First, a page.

identity is released. The basic idea is that two expenditures create two
equations, thus solving for identity.

Embedding identity requires uses zero knowledge protocol. However, zero
knowledge protocols are expensive. Consider the cost when $100=10,000cents

Coins from one wallet can be linked to coins with other wallets. Models the
identity lost under a single wallet on the conceptual model of a single ATM
transaction. Anonymity is lessened because the wallet becomes a pseudonym.
Each wallet has a single wallet-defining subcoin. Authenticated by bank,
includes user's identity, specifies all coins.

Wallet is a Merkle hash tree. Root & depth defines coins. Wallet of depth d
has 2^d subcoins. Common subcoin is the root.

Each coin is an ephemeral k, or commitment. Common subcoin includes root,
depth, PK, Ek(identity). Essentially core for double spending is Schnorr
signature which exposes the signed identity by exposing the key when there
are two transactions using the same subcoin (which is a subcoin-specific
key). The existence of two transactions and the shared wallet/coin that
contains identity.

Q& A argues that the contribution of this paper is not primarily efficiency
given the ZK protocol but rather off-line divisible coins with strict
security assumptions. Moses agrees. The questions were rather pointed.

The second paper was Offline payments without trusted hardware by Matt
Blaze, John Ioannidis, Angelos Keromytis (ATT, ATT, Upenn)] presented by
Angelos Keromytis.

The design decisions began with a single observation: avoid hardware
because trusted hardware fails catastrophically. When it is broken, all the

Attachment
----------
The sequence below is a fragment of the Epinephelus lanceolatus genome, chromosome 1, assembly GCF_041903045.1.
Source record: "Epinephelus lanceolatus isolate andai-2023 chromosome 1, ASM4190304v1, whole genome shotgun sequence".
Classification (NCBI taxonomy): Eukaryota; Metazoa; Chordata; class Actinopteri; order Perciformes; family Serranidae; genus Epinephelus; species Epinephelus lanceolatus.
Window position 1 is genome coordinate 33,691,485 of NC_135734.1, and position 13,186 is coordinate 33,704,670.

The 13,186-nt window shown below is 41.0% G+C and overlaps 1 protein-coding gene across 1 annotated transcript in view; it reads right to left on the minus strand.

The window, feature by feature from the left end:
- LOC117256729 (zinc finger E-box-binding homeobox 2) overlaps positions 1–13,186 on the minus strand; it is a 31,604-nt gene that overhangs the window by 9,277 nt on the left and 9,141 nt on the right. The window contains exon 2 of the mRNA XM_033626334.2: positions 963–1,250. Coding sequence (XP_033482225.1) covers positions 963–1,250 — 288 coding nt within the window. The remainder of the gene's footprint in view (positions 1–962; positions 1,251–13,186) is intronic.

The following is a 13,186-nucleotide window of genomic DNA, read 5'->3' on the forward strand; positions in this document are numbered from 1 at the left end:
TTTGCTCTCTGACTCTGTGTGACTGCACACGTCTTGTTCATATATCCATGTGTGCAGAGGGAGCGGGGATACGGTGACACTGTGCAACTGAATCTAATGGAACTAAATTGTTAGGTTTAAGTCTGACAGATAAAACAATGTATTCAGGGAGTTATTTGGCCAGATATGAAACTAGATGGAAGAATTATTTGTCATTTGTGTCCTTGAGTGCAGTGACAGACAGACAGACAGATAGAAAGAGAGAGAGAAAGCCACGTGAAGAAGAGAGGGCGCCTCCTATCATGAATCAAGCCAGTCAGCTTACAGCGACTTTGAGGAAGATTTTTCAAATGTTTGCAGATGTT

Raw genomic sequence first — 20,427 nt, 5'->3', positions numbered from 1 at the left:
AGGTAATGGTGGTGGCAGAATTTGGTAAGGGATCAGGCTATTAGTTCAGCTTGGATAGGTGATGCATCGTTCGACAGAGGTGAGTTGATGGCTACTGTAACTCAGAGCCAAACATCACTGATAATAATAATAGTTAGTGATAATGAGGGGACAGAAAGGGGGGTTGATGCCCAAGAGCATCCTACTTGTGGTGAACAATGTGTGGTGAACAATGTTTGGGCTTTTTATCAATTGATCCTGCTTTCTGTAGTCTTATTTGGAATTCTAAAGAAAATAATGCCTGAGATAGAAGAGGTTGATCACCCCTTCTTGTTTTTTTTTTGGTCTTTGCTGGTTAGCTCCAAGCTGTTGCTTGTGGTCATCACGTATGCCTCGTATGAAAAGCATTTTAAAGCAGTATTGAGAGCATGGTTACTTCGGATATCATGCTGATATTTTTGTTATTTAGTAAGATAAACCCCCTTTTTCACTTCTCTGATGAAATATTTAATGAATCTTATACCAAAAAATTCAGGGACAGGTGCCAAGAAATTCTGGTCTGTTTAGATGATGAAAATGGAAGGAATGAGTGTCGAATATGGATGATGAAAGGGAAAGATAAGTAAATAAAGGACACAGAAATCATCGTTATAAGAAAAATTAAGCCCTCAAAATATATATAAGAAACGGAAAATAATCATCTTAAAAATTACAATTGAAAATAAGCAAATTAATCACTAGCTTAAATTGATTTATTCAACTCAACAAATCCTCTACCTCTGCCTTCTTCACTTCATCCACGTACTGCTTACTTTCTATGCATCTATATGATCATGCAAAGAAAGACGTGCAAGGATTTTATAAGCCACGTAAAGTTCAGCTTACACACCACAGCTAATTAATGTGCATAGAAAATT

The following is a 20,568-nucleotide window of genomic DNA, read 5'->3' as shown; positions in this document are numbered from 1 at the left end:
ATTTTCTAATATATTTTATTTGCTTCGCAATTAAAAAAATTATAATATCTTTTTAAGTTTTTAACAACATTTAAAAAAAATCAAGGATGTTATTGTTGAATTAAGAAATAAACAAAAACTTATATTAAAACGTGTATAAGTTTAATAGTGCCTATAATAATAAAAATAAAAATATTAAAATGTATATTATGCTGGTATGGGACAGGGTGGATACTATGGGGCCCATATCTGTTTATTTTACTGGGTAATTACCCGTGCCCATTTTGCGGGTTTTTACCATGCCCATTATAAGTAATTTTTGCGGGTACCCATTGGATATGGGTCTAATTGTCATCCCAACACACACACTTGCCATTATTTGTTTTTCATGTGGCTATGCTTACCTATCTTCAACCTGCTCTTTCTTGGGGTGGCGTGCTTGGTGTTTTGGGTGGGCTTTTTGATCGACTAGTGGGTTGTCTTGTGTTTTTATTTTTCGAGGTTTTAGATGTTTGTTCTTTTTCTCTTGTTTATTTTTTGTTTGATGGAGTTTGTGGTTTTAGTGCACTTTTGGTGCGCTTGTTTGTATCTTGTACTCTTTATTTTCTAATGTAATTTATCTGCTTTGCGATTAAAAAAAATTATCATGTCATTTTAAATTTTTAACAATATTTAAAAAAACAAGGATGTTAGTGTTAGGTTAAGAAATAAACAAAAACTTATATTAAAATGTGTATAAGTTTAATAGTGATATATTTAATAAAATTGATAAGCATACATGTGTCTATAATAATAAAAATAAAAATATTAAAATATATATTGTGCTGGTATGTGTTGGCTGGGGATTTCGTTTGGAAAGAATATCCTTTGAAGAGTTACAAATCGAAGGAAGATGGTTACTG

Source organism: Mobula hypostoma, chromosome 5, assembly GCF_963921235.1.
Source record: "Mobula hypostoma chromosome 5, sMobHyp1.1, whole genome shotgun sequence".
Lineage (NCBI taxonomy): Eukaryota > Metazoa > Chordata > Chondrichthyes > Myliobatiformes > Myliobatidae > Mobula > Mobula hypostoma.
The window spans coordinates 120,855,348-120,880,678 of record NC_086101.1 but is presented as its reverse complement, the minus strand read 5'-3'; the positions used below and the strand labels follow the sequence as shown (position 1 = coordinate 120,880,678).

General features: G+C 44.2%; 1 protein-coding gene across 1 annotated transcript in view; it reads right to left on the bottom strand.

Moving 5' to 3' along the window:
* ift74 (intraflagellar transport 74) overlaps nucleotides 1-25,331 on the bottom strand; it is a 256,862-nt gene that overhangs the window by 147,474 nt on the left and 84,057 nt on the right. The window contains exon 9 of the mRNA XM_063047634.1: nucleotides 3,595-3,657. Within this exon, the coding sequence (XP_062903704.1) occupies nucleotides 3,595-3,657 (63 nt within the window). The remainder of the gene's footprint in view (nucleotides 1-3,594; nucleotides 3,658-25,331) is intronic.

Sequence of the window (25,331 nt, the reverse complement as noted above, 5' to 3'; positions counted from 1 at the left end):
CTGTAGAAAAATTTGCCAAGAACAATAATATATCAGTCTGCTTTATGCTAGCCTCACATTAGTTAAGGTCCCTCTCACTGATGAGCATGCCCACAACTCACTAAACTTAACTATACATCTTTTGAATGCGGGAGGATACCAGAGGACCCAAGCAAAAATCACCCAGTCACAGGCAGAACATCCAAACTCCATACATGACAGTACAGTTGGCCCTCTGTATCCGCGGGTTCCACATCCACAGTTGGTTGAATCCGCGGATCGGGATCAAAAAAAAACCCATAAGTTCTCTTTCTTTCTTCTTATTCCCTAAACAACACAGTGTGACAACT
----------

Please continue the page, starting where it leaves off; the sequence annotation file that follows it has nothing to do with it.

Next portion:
wallets are broken.

As opposed to concentrating risk, distribute risk in an appropriate
per-transaction manner. Tolerate and manage risks of bad transactions. Use
credentials to encode risk management. User has credential, which encodes
risk profile. Assumes occasional communication for credential validation
but does not require constant connectivity.

In order the create a reasonable level of risk management the maximum value
is low (e.g. $1.25) and credentials are short-lived. So there is no CRL
rather risk management is embedded with credential extension. The authors
argue that this is not unlike the credit system.

This is based on the keynote microcheck system developed by UPenn and AT&T.
Based on a Trust Management Language. Claims other systems require their
own clearance systems, although this was not the case with NetBill or
FirstVirtual, or any early aggregator.

Payments are vendor-specific microchecks. Vendors aggregate. Vendor
determines how much risk to accept. Keynote compliance system is the
vendor-specific risk-management mechanism that requires that the vendor
manage his or her own risks.

Compared to newspaper stands, where there is little theft. Implemented on a
Palm with a PocariSweat machine using a Linux PC as merchant hardware and
ssl port, gnu utilities on Palm hardware under Linux.

Billing or clearing service must have pre-existing relationship by payers.
Note that AT&T would be a good party for billing given their micro-billing
transactions. In order to support this the central party would have
clearance, party fees, or transaction percent.

No claims on anonymity.

The work of Ian Simpson isn't referenced but could inform their
implementation IMHO. Ian's paper, Modeling the Risks and Costs of Digitally